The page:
Family-friendly Broadway is nothing new, and its success is no surprise. But autism-friendly Broadway is a stroke of marketing genius. Billed as “judgment-free, ” these shows generally offer a stimuli-sensitive environment: low light and sound, quiet space, autism specialists available for extra support.
There have been pockets of such performances offered around the country in the last six years but Theater Development Fund’s (TDF) Autism Theatre Initiative has taken the concept to a new level. TDF has been funding overwhelmingly popular performances – most recently the Lion King — at venues like Los Angeles’ Pantages Theater and the Autism Speaks-Boston Opera House venture on October 11. The Madison Square Garden Lion King on September 28 apparently sold out in just days.
I am of course, a veteran autism mom – Nat is almost 25 – and this kind of trend is, well, music to my ears. When Nat was a child, he didn’t even get to go to school in his hometown, let alone participate in any normal after school fun. For Nat, rather than taking an art class like his brothers did, or a group music lesson, everything Nat did was therapeutic — music therapy, art therapy. Or I had to pay big bucks for a one-to-one, which I only did for Sunday School because back then that synagogue had no special needs curriculum. I did organize an autism spectrum soccer team, but the coaches gravitated towards the less autistic teammates and left Nat in the dust. One year he was taught to tolerate wearing a costume so that he could be in the class play. Everyone could say he was being included, but was he? It just seemed so — fake.
Still, I never gave up looking for a welcoming place where Nat could really participate, like any other kid. And every now and then we did manage a family outing to a movie, with no behaviors, no outbursts, and with a lot of positive reinforcement. In the safe accepting dark of the theater we’d dole out a piece of popcorn to him every few minutes that he was quiet. Back then our goal was usually getting through things – enjoyment took a back seat. “Declare victory then get the hell out,” my husband would say.
I will readily admit that I had serious problems with being oversensitive to anyone looking at Nat cross-eyed. I have intolerance-for-Nat radar that may be highly tuned to a faulty. So I was not much help when it came to joining with organizations that offered kid experiences. Still I yearned for a time when we didn’t have to explain Nat and watch his every move and try to intercept his autism so that everyone else could enjoy their lives. I faulted society for being intolerant and clueless. But most of the time, I faulted myself for being unable to give him more of a normal life.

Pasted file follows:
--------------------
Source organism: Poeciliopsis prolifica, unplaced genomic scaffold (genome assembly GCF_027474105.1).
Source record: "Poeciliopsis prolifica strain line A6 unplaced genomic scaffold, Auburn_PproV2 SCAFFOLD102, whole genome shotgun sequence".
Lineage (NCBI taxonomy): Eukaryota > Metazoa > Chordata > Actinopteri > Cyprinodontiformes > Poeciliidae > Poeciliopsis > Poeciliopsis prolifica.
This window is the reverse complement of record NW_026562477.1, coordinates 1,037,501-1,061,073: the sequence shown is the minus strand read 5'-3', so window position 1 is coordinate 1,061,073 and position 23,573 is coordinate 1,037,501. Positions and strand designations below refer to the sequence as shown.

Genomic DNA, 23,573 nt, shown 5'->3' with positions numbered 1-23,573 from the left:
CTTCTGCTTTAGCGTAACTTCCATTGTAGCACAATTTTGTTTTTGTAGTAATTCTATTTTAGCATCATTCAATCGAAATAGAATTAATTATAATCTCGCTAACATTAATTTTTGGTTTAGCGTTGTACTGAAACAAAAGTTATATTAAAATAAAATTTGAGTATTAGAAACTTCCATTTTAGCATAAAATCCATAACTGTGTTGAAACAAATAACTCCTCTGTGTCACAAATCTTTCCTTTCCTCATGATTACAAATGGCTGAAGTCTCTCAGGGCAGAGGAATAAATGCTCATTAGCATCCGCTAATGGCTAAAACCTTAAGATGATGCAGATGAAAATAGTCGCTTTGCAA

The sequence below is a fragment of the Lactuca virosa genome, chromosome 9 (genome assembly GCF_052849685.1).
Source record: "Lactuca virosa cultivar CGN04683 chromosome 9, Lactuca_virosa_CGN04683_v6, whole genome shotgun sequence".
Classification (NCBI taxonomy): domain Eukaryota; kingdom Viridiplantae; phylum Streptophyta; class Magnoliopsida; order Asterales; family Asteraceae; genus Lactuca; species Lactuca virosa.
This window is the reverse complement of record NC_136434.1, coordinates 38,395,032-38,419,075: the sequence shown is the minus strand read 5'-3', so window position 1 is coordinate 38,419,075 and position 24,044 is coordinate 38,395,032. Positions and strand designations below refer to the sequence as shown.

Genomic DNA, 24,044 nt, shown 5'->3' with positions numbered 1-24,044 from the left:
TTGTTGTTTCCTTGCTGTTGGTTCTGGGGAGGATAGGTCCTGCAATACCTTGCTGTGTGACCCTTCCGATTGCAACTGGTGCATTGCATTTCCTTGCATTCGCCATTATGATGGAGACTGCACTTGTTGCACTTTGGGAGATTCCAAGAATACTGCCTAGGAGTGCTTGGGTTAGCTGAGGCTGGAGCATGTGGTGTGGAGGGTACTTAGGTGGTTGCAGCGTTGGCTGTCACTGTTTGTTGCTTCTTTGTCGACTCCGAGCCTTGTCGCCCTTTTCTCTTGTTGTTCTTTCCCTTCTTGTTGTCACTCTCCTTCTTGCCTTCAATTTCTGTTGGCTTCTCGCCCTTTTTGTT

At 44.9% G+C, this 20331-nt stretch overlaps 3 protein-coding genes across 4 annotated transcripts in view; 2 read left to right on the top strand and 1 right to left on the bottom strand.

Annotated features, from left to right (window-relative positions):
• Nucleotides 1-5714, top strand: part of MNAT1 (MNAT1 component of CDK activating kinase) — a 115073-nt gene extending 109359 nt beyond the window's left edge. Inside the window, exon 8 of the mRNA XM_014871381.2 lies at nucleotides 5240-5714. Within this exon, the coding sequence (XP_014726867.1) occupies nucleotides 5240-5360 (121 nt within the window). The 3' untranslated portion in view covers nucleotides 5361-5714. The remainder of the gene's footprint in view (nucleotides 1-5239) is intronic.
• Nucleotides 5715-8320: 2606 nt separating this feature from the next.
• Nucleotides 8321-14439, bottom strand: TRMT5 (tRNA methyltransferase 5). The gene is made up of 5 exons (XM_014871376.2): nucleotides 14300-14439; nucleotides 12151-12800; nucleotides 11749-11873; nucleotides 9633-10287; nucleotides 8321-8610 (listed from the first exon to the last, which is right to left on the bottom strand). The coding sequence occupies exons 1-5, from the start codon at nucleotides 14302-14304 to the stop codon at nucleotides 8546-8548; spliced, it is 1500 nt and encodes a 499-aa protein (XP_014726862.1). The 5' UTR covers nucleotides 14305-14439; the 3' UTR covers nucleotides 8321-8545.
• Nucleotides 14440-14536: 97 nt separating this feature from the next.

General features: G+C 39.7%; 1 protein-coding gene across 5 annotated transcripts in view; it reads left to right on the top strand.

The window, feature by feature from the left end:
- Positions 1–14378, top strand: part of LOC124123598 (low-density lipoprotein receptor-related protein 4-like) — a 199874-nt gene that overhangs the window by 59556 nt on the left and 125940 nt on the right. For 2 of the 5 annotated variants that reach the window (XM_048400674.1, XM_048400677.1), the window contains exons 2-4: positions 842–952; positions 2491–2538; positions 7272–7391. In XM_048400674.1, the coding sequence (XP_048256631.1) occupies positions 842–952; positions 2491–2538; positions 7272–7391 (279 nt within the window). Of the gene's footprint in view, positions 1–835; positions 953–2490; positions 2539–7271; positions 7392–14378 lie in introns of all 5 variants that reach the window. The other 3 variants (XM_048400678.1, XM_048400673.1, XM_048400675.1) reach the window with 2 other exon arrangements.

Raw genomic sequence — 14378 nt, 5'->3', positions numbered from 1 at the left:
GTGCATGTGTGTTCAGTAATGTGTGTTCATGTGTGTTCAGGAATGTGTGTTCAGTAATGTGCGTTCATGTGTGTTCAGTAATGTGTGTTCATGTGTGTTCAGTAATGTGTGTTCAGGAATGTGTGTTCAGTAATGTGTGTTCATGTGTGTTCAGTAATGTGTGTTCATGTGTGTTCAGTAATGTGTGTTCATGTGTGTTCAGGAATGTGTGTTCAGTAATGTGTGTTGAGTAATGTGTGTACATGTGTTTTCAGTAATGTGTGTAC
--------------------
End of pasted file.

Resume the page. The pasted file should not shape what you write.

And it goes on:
Wow, have things changed. Not to sound cynical, but autism is big business. And yes, many more people really care about our guys and want to help them enjoy our world. So I am cheering for the autism-friendly Lion King performances — not only because I love the show, but because of the attention and respect being given to kids like Nat. Yes, it is a separate performance, but it is the real deal. And I have made my peace with the fact that with autism, sometimes inclusion simply means having the same experience as other people. Sure, I wish that every performance in every theater could be autism-friendly. Yes, there is still a stony part of me that is resentful of the generally autism-unfriendly world. But, hey, one step at a time. You know – Hakuna Matata.
This article is from the Disability Scoop, by Michelle Diament. If you are a person with a disability and you have Medicaid benefits, the bipartisan ABLE Act would allow you to save up to $14,000 a year, and up to $100,000 total, rather than the current $2000 total — and you would not lose your Medicaid benefit. You could save for a home, education, transportation…
I decided to be the Stealth Mommer today. I was so anxious as I drove to Nat’s workplace. But I told myself there was no need to worry, that I would not let him see me. He would not detect a blip in the Shaw’s parking lot forcefield and freak out. And why should he freak out that his mom was shopping there? Well, because it is Nat and me. We are connected by an invisible umbilical cord. That is not meant to infantilize him. It is a statement of fact, that our connection is deep and eternal. I’ve mentioned my plans to haunt him, yes? I do not plan to lie passively in some grave somewhere while he goes on trying to figure out this damned complicated world. Nor will I be a Mombie, chewing up his life. I plan to be a wisp of a presence in his soul, a memory, comforting and guiding him.
Okay, well, I don’t believe in afterlife, so that probably won’t happen. It sucks that we have to die and leave our kids to grieve and muddle through. Sucks doesn’t even begin to describe it, actually, but I don’t feel like dwelling in my saddest place today. Because I saw Nat at work.
Anyway… I planned to observe covertly. But soon after going into the store I almost bumped right into him. He was in profile, tall and sure in his navy down jacket (Yay! Warmly dressed!). He did not notice me, and went safely past me with his coworker and coach, pushing carts, smiling, talking to himself. So happy they don’t bug him about stimming. I kept watching him from afar. He went from carts to stacking the baskets. His coach was right there with him, which surprised me — I thought they were fading back a bit. But I leave that decision to them.